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HAWAIIAN PASSAGES - FAR FROM THE ORDINARY
 
(2012 - Fall/Winter Issue)

Writer: DONNA S. VIEIRA



Where the humpbacks winter, that’s where you’ll find the Safari Explorer, a small passenger cruise ship owned by American Safari Cruises.

The idea of pursuing adventure in casual elegance on board a 36-guest luxury yacht was most appealing. Our voyage would take us to Lana’i, Moloka’i, West Maui and the Big Island of Hawai’i to mingle with locals and experience Hawaiian traditions and culture.

A Class Act

A ferry transported us from the port of Lahaina, Maui, to Lana’i where the Safari Explorer crewmembers awaited our arrival. It was whale-watching season in Hawaii when, to the delight of both visitors and residents, humpbacks migrate an incredible 4,800 kilometres of ocean from the gulf of Alaska to Hawaii to breed and birth in the islands’ warm and shallow waters. We kept our eyes peeled for sightings of these gentle giants and were not disappointed. In fact, our captain had to carefully navigate his craft to avoid them as regulations forbid boats from approaching within 90 metres of a whale.

Our 44-metre yacht had 18 staterooms, which featured bathrooms with heated-tile floors, Tempur-Pedic® memory foam mattresses, a flat-screen TV/DVD, iPod docking stations and windows (not portholes). Very comfortable quarters indeed.

On-board amenities comprised an intimate wine library, spa area, a large on-deck hot tub, sauna, fitness equipment, yoga classes and a complimentary massage for each of us. Three public decks provided plenty of room for mingling, relaxation and fresh-air enjoyment. A full-beam swim step made it easy to access the water. Adventure equipment included kayaks, stand-up paddleboards, inflatable skiffs, hiking poles, fishing poles and tackle, snorkelling equipment, wetsuits, yoga mats and hydrophones for listening to the mysterious whale song of the humpbacks.   

Crewmembers are carefully selected for their outstanding knowledge, customer service, safety skills, and their genuinely welcoming and enthusiastic personalities. Our expedition leaders were experienced naturalists with advanced training in natural and/or cultural history. Every day, the executive chef and his staff created three exquisite meals and tasty snacks, using locally-sourced fresh ingredients. Fine wines, premium spirits and beers were always included.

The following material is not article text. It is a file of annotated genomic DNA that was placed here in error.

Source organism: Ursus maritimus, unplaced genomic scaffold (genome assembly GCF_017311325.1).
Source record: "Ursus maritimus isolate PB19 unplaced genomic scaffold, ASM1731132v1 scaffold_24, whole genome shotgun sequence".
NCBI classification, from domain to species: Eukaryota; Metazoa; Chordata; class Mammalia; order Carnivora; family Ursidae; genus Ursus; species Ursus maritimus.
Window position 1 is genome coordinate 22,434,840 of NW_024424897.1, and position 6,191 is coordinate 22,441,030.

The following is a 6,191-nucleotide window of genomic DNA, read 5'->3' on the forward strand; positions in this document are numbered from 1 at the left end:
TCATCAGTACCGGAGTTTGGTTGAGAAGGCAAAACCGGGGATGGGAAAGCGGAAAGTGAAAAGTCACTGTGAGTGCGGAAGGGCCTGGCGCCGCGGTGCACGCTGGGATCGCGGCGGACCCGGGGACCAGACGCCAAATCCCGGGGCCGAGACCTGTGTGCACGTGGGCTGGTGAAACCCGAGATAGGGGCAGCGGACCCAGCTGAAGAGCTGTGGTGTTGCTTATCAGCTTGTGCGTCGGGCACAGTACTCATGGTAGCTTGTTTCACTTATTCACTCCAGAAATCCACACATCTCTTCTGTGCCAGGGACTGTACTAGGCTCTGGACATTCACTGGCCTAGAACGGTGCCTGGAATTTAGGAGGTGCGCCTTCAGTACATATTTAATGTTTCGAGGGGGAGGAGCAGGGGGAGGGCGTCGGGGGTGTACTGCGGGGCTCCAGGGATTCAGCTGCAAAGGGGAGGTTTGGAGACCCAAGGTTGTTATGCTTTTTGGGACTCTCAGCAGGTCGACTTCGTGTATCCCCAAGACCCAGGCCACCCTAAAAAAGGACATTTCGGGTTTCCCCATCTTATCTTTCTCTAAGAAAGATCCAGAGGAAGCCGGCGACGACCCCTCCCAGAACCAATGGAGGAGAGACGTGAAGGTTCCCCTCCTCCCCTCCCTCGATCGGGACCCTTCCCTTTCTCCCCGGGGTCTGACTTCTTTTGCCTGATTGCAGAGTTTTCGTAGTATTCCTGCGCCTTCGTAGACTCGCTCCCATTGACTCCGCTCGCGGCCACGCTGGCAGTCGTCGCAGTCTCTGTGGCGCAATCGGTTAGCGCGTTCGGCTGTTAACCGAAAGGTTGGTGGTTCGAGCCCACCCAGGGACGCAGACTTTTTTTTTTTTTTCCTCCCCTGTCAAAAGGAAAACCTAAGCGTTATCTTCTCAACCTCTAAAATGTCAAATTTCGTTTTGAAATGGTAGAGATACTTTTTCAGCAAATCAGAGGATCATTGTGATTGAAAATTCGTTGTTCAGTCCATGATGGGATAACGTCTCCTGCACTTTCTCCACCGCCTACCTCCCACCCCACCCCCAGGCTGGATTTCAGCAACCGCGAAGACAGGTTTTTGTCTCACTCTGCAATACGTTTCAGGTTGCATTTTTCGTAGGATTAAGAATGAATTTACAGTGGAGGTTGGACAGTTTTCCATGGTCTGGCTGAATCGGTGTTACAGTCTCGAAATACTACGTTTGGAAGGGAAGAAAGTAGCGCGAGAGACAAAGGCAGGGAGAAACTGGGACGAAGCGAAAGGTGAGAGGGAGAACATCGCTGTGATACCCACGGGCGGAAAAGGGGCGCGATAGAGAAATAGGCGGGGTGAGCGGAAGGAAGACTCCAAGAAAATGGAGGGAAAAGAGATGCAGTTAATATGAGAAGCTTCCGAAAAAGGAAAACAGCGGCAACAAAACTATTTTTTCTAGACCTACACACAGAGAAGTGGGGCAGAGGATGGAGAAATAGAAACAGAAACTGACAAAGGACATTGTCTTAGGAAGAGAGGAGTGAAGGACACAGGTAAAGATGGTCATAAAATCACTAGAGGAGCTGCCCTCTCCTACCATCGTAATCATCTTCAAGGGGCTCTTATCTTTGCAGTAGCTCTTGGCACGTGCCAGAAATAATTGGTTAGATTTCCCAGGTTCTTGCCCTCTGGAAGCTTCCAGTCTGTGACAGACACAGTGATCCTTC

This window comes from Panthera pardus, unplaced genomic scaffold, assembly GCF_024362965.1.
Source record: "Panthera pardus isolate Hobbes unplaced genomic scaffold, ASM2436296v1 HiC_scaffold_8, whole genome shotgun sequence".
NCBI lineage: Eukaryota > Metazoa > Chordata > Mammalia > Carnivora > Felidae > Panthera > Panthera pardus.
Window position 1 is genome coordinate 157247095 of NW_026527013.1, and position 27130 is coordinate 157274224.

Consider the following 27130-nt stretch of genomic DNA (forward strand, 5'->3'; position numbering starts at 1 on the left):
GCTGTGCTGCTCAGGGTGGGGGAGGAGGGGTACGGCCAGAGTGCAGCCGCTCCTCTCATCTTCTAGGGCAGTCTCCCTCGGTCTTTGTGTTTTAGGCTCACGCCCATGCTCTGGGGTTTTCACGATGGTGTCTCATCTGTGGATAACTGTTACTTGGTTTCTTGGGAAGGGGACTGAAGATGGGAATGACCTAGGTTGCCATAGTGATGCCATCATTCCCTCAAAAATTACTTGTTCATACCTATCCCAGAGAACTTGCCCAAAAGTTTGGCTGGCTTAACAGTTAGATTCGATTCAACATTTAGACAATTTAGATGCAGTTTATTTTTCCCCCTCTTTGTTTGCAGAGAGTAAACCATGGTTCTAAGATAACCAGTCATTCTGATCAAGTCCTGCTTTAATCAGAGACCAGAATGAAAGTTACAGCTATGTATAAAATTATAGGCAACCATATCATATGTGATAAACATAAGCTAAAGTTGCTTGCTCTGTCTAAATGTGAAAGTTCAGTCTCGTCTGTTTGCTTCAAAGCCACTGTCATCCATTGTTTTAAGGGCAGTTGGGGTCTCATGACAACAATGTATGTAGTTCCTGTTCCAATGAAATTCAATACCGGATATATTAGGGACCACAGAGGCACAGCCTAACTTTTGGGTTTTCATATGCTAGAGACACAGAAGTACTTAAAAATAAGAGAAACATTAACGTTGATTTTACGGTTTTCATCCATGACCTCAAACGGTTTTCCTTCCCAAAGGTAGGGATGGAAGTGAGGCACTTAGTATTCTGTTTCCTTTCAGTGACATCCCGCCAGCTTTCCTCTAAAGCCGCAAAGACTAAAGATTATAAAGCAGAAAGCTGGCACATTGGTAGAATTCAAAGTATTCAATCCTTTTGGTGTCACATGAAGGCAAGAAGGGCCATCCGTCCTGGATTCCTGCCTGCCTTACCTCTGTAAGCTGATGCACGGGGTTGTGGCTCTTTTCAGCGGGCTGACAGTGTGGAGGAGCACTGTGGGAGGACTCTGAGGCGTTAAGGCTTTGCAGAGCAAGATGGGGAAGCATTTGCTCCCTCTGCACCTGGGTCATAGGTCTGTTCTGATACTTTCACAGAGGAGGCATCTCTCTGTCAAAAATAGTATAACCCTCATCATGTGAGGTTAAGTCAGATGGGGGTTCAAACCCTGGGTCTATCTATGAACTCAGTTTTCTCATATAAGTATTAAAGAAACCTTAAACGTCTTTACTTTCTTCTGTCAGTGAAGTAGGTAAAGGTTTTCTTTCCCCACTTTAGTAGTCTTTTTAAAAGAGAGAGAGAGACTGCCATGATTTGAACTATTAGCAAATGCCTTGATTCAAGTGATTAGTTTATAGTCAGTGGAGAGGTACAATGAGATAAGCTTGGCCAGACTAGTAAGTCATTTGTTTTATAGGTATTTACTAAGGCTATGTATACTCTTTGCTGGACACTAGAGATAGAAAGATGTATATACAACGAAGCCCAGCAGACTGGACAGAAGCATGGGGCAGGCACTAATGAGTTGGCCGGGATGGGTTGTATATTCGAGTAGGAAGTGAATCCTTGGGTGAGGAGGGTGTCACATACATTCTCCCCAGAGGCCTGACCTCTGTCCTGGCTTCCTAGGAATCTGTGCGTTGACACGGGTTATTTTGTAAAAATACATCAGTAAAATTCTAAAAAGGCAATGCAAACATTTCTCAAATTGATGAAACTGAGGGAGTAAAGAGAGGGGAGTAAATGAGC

Island Encounters

Each island promised a unique experience and being on a small yacht gave us a different perspective of this tropical wonderland.

Lana’i, Hawaii’s most secluded and intimate island, was once the state’s largest pineapple plantation, producing eight per cent of the world’s crop. In the 1980s entrepreneur David Murdock purchased the plantation, suspended pineapple planting and built two superplush hotels. We toured the classy Lodge at Koele—a handsome mix of Old Hawaii plantation, gentleman’s hunting estate and British country manor—and its majestic gardens. Later, a visit to the Lana’i Culture & Heritage Center in Lana’i City provided insight into the history of this tiny, unhyped isle, which has few cars, no traffic lights and only one real road, 48 kilometres of which are paved. In June, billionaire CEO Larry Ellison purchased 98 per cent of the island from Murdock, with plans to transform it into an environmentally-sustainable model, a prospect that has excited some residents.

While Oahu boasts a population of 900,000 and Maui 154,924, residents on the island of Moloka’i number only 8,000. And they’d prefer to keep it that way. We couldn’t help but notice signs protesting cruise tourism. The island is considered the most spiritual (sacred) and home to the oldest civilization in Hawaii, and islanders fear that opening the doors to a small-ship cruise company such as American Safari Cruises will only open the floodgates to the larger cruise ships. Low tourism also ensures the local fishing industry remains strong. There are more fish off the west coast of Moloka’i than all of the Hawaiian islands.

Here, we met islanders and experienced their land and traditions as few visitors ever do. A tour of a local plumeria farm introduced us to the art of lei-making, where we learned that, at the height of the blooming season (spring), 200,000 closed blooms a day are picked and shipped off in insulated boxes with gel packs to florists as far away as Florida and New York. Once open, blooms only last seven hours or so. At Purdy’s Natural Macadamia Nuts organic plantation, we sampled fresh treats from the trees, which produce 68 to 113 kilograms of nuts per tree per year.